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Does the Affidavit of Support Require Me To Pay Medical and Hospital BIlls?

On Behalf of | Oct 9, 2014 | Common Immigration Questions and Problems |

One of the more pressing concerns that a potential sponsor will have regarding signing an affidavit of support on behalf of a prospective immigrant is whether the affidavit of support covers medical and hospital bills, which we all recognize in this day and age, can be just astronomical. The issue comes down to this: the I-864 obligates the sponsor not only to support the intending immigrant at 125% of the poverty guideline level but also makes the sponsor responsible and liable to the US government for reimbursement of any “means-tested benefits” received by the immigrant. The nightmare question is what would happen if the immigrant were to run up medical bills that he/she couldn’t pay? Would the sponsor have to pay? Unfortunately, the government does not explicitly answer this question but it does provide some guidance.

Means Tested Public Benefits

According to the Department of State, the following are considered federal means tested benefits:

· Food stamps

· Supplemental Security Income (“SSI”)

· Medicaid

· Temporary Assistance for Needy Families (“TANF”)

· State Child Health Insurance Program (“CHIP”)

If the immigrant were to receive any of the above benefits, the government may go after the sponsor for reimbursement.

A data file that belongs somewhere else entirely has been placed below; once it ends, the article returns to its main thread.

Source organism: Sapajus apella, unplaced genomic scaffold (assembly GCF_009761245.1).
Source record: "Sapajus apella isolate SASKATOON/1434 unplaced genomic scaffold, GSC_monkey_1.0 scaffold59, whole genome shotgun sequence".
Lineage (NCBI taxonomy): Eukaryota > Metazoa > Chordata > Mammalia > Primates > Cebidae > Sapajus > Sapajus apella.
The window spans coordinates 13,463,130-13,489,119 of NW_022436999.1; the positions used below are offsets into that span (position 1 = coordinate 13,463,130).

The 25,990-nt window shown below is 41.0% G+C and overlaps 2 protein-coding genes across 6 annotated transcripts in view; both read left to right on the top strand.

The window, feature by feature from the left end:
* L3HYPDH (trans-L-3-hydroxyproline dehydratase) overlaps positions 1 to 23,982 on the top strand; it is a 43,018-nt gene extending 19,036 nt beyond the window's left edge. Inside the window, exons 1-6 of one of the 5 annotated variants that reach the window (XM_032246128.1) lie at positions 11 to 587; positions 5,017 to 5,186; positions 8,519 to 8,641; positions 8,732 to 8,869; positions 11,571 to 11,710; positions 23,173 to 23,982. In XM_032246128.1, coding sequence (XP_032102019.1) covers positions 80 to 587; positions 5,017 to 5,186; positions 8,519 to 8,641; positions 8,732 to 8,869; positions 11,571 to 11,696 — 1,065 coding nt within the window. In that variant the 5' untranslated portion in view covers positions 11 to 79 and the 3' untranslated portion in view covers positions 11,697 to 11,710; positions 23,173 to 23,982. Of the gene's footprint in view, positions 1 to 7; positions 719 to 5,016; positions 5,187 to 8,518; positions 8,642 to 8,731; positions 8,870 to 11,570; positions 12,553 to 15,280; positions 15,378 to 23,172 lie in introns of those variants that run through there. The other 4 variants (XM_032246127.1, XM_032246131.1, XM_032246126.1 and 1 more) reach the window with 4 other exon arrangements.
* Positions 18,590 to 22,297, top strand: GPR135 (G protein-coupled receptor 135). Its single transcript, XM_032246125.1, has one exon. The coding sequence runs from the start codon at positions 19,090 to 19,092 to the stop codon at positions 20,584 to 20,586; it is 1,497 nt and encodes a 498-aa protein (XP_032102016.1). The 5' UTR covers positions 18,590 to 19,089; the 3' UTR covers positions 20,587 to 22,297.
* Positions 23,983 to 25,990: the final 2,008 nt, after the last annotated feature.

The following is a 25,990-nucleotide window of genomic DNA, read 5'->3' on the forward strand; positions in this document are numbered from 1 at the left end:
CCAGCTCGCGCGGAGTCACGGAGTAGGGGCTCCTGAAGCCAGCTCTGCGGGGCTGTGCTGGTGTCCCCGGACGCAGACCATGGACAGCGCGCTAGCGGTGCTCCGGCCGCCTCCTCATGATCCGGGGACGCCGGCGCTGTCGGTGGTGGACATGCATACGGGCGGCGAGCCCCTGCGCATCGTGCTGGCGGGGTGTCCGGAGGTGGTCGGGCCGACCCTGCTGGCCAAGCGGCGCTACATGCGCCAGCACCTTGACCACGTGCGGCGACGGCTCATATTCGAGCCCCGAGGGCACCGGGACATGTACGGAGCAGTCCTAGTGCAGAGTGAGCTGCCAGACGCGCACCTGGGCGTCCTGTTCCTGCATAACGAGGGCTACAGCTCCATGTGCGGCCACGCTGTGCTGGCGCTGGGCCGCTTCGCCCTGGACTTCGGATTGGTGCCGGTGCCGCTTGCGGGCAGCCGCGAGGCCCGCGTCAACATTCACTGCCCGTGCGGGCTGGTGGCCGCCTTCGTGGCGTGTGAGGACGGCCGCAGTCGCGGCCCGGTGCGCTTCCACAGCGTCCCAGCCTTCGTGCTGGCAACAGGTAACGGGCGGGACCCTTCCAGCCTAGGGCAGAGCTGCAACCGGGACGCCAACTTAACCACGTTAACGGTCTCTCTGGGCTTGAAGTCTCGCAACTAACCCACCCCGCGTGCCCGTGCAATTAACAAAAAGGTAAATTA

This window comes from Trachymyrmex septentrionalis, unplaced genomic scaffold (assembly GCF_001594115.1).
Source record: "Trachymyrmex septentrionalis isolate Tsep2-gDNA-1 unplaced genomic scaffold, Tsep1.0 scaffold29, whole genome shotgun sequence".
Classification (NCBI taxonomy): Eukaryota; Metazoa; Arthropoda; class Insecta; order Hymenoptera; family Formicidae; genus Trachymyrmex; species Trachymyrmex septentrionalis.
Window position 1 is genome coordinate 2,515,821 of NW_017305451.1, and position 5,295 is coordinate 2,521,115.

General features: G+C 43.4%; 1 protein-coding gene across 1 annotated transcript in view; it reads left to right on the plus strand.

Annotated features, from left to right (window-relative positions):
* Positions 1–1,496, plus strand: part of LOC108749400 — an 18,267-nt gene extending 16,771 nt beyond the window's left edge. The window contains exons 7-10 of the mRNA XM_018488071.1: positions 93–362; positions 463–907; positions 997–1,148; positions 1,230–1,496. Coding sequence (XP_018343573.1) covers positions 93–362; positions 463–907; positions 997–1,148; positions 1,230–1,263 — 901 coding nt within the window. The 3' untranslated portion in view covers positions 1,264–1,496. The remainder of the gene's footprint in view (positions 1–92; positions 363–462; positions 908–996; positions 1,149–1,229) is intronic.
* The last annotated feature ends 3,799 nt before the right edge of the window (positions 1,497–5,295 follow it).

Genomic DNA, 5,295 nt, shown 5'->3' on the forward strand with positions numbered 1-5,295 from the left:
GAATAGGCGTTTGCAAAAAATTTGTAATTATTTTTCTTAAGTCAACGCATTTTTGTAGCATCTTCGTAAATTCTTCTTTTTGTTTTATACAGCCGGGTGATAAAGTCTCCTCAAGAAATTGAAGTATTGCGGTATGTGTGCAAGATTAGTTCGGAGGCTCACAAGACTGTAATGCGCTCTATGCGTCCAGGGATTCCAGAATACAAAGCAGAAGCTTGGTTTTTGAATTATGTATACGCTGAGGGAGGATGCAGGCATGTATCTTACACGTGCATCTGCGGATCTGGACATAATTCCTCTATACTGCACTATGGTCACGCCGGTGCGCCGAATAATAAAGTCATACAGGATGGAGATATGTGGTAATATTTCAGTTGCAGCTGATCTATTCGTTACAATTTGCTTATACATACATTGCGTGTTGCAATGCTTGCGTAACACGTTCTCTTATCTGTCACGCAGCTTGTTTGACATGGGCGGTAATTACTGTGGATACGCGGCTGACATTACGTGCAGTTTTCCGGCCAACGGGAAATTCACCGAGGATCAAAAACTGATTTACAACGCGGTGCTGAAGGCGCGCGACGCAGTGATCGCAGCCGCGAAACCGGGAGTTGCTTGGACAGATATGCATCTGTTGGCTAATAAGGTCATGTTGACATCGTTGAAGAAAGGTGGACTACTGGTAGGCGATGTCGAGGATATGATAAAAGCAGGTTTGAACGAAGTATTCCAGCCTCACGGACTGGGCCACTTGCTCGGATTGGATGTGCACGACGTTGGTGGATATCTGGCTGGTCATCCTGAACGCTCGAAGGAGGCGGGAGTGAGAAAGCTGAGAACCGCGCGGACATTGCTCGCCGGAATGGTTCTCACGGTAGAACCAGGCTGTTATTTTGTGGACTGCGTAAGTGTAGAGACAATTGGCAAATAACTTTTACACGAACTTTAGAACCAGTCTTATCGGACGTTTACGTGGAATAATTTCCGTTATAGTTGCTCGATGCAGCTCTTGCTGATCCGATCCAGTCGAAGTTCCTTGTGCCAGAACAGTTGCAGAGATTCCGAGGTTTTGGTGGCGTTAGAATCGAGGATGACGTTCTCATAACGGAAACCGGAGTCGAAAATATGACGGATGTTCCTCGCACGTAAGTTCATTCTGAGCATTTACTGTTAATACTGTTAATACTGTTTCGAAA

On the other hand, the government does not consider the following as means-tested benefits that obligate a sponsor or joint sponsor to repay under the I-864:

· Emergency Medicaid

· School lunches

· Immunizations and treatment for communicable diseases

· Student assistance to attend colleges and institutions of higher learning

· Some kinds of foster care or adoption assistance

· Job training programs

· Head start

· Short-term, non-cash emergency relief

From the language, it does not appear that a sponsor would be responsible for just any medical bills. However, Medicaid is something that is specifically triggers liability. (On the other hand, emergency Medicaid will not.) But, in order for an immigrant to accept Medicaid benefits, he or she must, of course, qualify to receive them in the first place.

Clearly, the affidavit of support is a very important legal contract that needs to be read carefully before signing. In fact, a potential sponsor–especially a joint sponsor– may want to consult an attorney prior to executing the document since it may not be in his/her best interests to sponsor a person. While the instructions clearly lay out what are federal means-tested benefits, individual states may offer benefits that it considers “means-tested,” so it may be worthwhile to also explore which programs might be covered in the state where the immigrant would live.

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